Use this technique to make bunker shots off an upslope a breeze

rory mcilroy hits out of bunker

Pros make hitting off an upslope in a bunker look easy.

Getty Images

You’re on an upslope in a bunker, a very common hazard lie. Most weekend players, wary of falling backward when they swing due to the pull of gravity in this situation, typically tilt their shoulders into the hill (lead shoulder lower than the trail). It kind of makes sense but more than likely will lead to a dig and a second attempt from the sand. 

Some players choose to align their shoulders with the slope (lead shoulder higher than the trail). It’s a better start, but, unless you make one final adjustment, you’re more than likely to fall back on your downswing, inviting a scull (and a follow-up chip from the far side of the green). 

man demonstrates bunker technique
Setting up on a sloping bunker lie by tilting your upper body into the hill invites a dig. Simply tilting your shoulders the other way can invite a scull. Tilting your upper body with the slope while also “pressing” your lower body into the hill is best. Stephen Denton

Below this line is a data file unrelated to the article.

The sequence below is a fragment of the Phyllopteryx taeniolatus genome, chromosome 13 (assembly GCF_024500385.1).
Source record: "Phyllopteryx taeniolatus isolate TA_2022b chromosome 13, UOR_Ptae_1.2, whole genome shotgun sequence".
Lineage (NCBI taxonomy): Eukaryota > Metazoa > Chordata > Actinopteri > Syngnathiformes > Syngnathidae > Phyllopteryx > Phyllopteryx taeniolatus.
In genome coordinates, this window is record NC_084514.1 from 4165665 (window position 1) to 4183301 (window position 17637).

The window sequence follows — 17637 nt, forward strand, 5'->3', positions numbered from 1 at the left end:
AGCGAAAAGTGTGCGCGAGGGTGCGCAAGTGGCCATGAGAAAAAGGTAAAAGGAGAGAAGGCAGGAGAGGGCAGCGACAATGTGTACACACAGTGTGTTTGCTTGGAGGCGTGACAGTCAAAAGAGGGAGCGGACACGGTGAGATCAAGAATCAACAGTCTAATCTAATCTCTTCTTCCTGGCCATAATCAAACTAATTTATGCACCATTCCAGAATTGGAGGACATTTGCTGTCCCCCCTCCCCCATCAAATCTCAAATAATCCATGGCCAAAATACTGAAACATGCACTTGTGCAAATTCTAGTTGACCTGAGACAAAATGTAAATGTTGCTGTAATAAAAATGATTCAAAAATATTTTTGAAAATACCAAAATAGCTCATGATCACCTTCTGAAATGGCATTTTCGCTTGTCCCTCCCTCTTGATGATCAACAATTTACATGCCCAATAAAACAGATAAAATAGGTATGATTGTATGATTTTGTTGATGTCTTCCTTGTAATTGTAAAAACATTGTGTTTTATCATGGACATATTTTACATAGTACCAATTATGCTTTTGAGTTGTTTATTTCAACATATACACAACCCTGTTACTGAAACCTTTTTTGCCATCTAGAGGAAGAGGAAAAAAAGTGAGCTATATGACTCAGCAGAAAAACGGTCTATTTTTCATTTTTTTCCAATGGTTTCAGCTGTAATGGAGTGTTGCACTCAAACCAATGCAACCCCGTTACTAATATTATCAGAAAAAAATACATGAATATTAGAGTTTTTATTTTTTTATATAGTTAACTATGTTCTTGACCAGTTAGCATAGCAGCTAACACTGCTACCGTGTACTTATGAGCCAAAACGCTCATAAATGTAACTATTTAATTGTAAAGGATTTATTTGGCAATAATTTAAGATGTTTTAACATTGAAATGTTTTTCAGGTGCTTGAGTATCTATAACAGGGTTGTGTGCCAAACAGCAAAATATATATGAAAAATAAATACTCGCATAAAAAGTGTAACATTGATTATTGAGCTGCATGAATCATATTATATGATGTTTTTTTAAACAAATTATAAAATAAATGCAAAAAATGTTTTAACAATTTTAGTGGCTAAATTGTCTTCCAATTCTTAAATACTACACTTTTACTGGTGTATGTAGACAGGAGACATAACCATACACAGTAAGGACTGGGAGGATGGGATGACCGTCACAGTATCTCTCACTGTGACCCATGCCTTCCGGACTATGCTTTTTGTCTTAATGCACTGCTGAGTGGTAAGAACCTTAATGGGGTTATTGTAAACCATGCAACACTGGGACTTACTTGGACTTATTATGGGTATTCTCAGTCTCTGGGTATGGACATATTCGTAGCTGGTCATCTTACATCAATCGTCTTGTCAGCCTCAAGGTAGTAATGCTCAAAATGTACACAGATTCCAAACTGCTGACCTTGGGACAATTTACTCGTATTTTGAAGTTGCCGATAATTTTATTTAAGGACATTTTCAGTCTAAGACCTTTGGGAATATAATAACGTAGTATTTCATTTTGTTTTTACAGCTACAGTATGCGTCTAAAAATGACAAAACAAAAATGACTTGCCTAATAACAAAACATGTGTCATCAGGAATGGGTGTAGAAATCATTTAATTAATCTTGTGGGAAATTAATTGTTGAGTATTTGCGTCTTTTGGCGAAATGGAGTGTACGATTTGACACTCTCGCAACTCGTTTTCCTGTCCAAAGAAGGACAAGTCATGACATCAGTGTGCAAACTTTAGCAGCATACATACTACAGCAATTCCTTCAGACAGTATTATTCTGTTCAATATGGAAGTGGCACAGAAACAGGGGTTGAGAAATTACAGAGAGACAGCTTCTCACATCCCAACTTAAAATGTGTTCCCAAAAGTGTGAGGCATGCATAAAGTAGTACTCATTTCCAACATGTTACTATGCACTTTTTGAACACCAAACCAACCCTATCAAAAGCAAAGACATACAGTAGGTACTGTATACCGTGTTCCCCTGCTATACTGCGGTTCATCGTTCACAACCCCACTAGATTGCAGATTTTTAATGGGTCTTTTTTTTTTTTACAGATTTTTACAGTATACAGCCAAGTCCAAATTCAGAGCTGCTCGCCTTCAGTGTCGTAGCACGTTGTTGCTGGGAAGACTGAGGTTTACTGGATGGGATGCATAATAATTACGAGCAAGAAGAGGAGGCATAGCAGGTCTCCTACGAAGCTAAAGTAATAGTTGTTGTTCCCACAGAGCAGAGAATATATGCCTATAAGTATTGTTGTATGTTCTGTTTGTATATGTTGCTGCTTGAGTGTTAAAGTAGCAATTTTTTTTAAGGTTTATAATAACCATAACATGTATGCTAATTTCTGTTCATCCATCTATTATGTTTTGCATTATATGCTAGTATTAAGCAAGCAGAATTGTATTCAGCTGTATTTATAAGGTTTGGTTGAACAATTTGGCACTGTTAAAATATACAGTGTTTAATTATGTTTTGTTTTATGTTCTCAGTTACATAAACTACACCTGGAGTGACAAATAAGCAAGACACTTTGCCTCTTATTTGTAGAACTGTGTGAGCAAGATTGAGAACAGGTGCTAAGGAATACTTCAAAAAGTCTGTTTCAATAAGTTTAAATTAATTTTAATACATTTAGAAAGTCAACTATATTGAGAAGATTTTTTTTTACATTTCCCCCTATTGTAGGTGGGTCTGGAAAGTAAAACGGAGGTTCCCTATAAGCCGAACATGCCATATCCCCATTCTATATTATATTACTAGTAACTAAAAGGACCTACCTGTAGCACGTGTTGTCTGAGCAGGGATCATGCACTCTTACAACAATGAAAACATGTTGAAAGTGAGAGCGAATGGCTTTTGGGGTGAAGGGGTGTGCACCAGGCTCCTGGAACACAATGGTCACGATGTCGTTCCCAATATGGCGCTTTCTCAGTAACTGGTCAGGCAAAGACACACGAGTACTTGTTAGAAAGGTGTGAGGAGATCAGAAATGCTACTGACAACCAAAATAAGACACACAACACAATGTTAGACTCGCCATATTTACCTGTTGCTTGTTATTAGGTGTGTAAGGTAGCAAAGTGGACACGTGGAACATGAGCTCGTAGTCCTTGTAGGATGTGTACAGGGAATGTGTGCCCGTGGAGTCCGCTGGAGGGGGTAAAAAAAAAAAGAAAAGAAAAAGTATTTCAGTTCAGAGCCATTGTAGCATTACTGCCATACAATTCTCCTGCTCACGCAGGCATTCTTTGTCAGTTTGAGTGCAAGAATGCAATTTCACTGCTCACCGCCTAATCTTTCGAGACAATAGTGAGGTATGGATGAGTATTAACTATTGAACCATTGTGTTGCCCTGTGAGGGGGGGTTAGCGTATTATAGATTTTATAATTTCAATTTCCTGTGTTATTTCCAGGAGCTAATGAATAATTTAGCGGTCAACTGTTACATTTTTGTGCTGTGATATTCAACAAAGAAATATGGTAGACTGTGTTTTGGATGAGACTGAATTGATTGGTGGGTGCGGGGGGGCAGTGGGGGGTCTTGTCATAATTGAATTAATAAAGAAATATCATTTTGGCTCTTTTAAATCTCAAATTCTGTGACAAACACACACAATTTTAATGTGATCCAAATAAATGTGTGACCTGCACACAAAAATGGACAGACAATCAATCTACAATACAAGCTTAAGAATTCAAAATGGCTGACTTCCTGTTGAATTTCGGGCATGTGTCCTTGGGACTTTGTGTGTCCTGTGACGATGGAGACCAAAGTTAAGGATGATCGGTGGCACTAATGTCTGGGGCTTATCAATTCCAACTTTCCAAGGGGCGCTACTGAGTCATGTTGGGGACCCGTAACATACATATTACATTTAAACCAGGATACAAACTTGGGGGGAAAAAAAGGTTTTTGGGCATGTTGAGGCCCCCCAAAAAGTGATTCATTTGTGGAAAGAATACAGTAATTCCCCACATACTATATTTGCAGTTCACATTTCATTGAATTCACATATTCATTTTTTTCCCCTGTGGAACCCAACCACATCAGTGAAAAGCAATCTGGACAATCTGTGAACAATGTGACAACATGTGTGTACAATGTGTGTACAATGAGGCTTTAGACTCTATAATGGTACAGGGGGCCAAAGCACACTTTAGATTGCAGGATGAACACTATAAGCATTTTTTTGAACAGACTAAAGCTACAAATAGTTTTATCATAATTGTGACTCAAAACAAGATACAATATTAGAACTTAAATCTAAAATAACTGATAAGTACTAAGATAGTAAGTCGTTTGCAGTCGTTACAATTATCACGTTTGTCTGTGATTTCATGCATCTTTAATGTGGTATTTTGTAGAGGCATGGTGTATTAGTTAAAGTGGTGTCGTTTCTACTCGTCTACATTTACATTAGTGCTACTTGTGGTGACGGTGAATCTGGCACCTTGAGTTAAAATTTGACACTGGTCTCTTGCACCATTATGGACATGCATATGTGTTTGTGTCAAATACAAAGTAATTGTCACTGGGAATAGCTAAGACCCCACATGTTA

The correct way is to, yes, tilt your shoulders to match the slope you’re standing on (lead shoulder above trail shoulder), then “press” into the hill with your lower body by jutting your lead knee ahead of your lead foot. The combo sets your club on the correct path while also negating the effects of gravity (i.e., no falling backward on your downswing). 

The result: smooth sand shots that pop up nice and high and land soft. Works every time. 

Todd Sones is a GOLF Top 100 Teacher who operates the Todd Sones Impact Golf schools at the Arboretum GC in Buffalo Grove, Ill.

generic profile image Photographer